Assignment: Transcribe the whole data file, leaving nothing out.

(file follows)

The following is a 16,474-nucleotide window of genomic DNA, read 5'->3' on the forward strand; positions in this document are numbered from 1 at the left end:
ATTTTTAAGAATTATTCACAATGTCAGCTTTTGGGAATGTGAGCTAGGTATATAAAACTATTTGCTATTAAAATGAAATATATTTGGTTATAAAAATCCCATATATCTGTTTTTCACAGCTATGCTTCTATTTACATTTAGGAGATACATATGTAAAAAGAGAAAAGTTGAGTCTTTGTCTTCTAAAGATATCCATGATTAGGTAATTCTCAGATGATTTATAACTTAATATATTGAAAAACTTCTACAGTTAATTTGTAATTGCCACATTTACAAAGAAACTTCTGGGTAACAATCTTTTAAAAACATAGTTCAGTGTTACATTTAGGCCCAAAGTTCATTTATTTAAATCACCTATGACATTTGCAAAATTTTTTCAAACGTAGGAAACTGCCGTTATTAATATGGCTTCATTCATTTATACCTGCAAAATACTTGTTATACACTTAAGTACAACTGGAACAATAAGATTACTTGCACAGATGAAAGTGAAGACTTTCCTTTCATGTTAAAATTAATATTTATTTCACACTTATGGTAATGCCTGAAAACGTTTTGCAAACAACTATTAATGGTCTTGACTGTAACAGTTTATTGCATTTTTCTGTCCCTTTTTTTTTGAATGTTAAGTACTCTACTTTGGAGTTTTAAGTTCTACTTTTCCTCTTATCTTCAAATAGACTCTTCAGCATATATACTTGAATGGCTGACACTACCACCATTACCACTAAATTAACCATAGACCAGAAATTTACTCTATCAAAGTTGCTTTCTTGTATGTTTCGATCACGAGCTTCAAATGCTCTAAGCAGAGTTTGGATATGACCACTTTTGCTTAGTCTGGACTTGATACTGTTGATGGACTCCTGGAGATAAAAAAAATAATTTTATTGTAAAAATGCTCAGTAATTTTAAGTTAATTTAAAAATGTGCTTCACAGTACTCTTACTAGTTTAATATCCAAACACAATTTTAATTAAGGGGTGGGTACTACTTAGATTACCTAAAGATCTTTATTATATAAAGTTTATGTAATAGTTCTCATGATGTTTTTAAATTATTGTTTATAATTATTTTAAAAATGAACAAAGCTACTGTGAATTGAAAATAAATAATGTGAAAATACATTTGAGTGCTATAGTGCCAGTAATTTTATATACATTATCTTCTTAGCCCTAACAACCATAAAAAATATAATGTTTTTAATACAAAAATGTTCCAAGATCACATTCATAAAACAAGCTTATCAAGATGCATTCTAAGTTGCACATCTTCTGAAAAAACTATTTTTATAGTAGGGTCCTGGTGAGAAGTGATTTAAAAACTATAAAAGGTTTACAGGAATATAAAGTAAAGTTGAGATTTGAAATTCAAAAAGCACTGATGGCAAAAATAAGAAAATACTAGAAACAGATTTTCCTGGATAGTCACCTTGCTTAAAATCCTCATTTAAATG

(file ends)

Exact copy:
The following is a 16,474-nucleotide window of genomic DNA, read 5'->3' on the forward strand; positions in this document are numbered from 1 at the left end:
ATTTTTAAGAATTATTCACAATGTCAGCTTTTGGGAATGTGAGCTAGGTATATAAAACTATTTGCTATTAAAATGAAATATATTTGGTTATAAAAATCCCATATATCTGTTTTTCACAGCTATGCTTCTATTTACATTTAGGAGATACATATGTAAAAAGAGAAAAGTTGAGTCTTTGTCTTCTAAAGATATCCATGATTAGGTAATTCTCAGATGATTTATAACTTAATATATTGAAAAACTTCTACAGTTAATTTGTAATTGCCACATTTACAAAGAAACTTCTGGGTAACAATCTTTTAAAAACATAGTTCAGTGTTACATTTAGGCCCAAAGTTCATTTATTTAAATCACCTATGACATTTGCAAAATTTTTTCAAACGTAGGAAACTGCCGTTATTAATATGGCTTCATTCATTTATACCTGCAAAATACTTGTTATACACTTAAGTACAACTGGAACAATAAGATTACTTGCACAGATGAAAGTGAAGACTTTCCTTTCATGTTAAAATTAATATTTATTTCACACTTATGGTAATGCCTGAAAACGTTTTGCAAACAACTATTAATGGTCTTGACTGTAACAGTTTATTGCATTTTTCTGTCCCTTTTTTTTTGAATGTTAAGTACTCTACTTTGGAGTTTTAAGTTCTACTTTTCCTCTTATCTTCAAATAGACTCTTCAGCATATATACTTGAATGGCTGACACTACCACCATTACCACTAAATTAACCATAGACCAGAAATTTACTCTATCAAAGTTGCTTTCTTGTATGTTTCGATCACGAGCTTCAAATGCTCTAAGCAGAGTTTGGATATGACCACTTTTGCTTAGTCTGGACTTGATACTGTTGATGGACTCCTGGAGATAAAAAAAATAATTTTATTGTAAAAATGCTCAGTAATTTTAAGTTAATTTAAAAATGTGCTTCACAGTACTCTTACTAGTTTAATATCCAAACACAATTTTAATTAAGGGGTGGGTACTACTTAGATTACCTAAAGATCTTTATTATATAAAGTTTATGTAATAGTTCTCATGATGTTTTTAAATTATTGTTTATAATTATTTTAAAAATGAACAAAGCTACTGTGAATTGAAAATAAATAATGTGAAAATACATTTGAGTGCTATAGTGCCAGTAATTTTATATACATTATCTTCTTAGCCCTAACAACCATAAAAAATATAATGTTTTTAATACAAAAATGTTCCAAGATCACATTCATAAAACAAGCTTATCAAGATGCATTCTAAGTTGCACATCTTCTGAAAAAACTATTTTTATAGTAGGGTCCTGGTGAGAAGTGATTTAAAAACTATAAAAGGTTTACAGGAATATAAAGTAAAGTTGAGATTTGAAATTCAAAAAGCACTGATGGCAAAAATAAGAAAATACTAGAAACAGATTTTCCTGGATAGTCACCTTGCTTAAAATCCTCATTTAAATG